Next is chemicals. I avoid cleaners, detergents, hair dye, polishes, glues, antimicrobial soaps (mild vegetable based soaps I do use), formaldahyded nail polishes, pesticides, flea-dipped pets, pets treated prophalactically for fleas and ticks, cold medicines, all over the counter medications no matter how benign the doctor says they are, second hand smoke, incense, campfires that contain trash, drinking out of plastic, hot food that has been in contact with plastic, cooking with aluminum, tap water, recently painted rooms, newly built kitchens, insecticided buildings, (Read Allergic to the 21st Century for insight into why many of these are listed.) walking through non-organic farms, golf courses, sitting on perfect looking lawns, consuming foods containing artificial colors and flavors, nutrasweet, any foods animal derived (especially fish), which tend to concentrate pesticides and environmental toxins and anything hydrogenated, or containing trans-fatty acids.

Now we come to infectious agents. These include bacteria, Viruses, and Prions (like Mad Cow Disease). In most cases my main concern is for the first trimester, but in some cases does extend al the way through infancy. I believe that if a baby's immune system is sheltered early on, that as it develops it will be stronger and more able to withstand later assaults. It makes sense to me to isolate a newborn from contact with anyone outside of the family, and to limit exposure to strangers the entire first year. While it is true that the immune system requires stimulation for proper development, any home no matter how clean is virtually swimming with microorganisms. These can provide the necessary challenge to an infant's system without overwhelming it, since the infant receives antibodies to these normal household germs via its mother's milk. Many vaccines contain live viruses. So while I was pregnant I considered it prudent to avoid contact with recently vaccinated babies and pets.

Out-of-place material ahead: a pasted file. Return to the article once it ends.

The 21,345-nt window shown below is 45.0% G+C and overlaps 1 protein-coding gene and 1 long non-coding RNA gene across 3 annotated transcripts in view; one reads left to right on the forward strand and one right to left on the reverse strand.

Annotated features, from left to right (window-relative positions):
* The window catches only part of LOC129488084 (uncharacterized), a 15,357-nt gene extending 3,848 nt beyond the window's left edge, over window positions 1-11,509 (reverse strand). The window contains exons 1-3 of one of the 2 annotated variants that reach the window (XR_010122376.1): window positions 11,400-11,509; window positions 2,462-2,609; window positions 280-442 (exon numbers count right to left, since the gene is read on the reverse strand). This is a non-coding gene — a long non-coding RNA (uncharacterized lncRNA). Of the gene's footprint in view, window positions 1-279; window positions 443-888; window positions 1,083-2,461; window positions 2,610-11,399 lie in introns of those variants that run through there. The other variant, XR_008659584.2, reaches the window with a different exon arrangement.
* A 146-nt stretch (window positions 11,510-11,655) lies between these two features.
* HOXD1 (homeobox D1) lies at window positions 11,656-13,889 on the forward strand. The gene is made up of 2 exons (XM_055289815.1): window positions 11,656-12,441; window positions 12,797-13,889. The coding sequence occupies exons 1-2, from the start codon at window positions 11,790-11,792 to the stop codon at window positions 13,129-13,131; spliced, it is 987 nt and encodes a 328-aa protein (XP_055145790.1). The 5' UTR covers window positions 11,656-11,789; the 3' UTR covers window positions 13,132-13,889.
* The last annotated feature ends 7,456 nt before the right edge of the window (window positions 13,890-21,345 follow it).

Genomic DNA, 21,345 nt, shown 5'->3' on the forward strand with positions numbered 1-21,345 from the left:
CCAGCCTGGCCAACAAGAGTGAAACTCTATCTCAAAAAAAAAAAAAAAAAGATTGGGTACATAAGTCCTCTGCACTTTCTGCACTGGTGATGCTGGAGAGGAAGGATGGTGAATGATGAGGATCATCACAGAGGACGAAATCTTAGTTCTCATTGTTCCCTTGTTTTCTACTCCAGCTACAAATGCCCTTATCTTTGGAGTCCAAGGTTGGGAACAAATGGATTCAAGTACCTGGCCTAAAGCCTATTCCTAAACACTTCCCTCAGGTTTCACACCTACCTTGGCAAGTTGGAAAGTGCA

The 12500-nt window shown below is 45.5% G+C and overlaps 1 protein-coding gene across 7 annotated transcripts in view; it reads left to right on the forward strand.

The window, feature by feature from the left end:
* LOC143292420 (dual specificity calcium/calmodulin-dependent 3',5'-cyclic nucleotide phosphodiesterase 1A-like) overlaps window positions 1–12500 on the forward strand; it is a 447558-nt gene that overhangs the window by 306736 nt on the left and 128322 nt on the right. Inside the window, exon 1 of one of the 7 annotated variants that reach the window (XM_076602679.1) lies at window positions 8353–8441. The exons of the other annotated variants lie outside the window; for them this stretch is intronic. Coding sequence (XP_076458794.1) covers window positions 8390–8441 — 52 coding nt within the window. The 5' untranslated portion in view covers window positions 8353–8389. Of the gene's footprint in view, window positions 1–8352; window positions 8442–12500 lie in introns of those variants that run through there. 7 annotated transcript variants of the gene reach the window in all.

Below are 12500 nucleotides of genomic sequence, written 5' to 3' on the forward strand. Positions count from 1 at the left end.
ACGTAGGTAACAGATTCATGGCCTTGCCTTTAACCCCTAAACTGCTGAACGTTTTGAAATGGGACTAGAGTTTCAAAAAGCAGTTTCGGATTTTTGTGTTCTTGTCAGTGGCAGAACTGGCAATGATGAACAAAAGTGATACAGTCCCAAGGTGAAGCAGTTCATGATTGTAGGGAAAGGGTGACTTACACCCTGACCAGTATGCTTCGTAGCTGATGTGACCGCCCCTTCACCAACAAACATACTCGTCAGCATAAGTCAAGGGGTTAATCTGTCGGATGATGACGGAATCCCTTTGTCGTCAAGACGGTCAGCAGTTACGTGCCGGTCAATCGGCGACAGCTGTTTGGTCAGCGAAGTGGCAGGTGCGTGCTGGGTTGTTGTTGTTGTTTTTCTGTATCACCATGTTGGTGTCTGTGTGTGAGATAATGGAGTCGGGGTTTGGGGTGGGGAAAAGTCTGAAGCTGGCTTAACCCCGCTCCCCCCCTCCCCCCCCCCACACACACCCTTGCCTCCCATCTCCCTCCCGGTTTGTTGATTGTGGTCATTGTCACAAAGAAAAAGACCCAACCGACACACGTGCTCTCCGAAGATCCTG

Even though I have no data to back this up, it is my gut feeling that many of the chemical additives used in foods and the supposedly benign over the counter medications that are commonly taken by pregnant women, might serve to subtly undermine the baby's immune system, and so I am careful to avoid these too. Of special concern is aspartame (nutrasweet). Books have been written on its dangers. (Excitotoxins the Taste That Kills by Russel Blaylock MD) It seems even more problematic for children under seven -- the blood/brain barrier is more permeable. Be careful Nutrasweet is used many places you would never guess -- like children's medicines, and hundreds of different processed foods.

The fact is we just simply don't have nearly enough data on the variety of environmental factors that influence health. We can't even begin to predict the combined affects of these factors or the synergies that might develop. Nine months is a very short time to be so cautious, but the consequences of not being cautious could last a lifetime.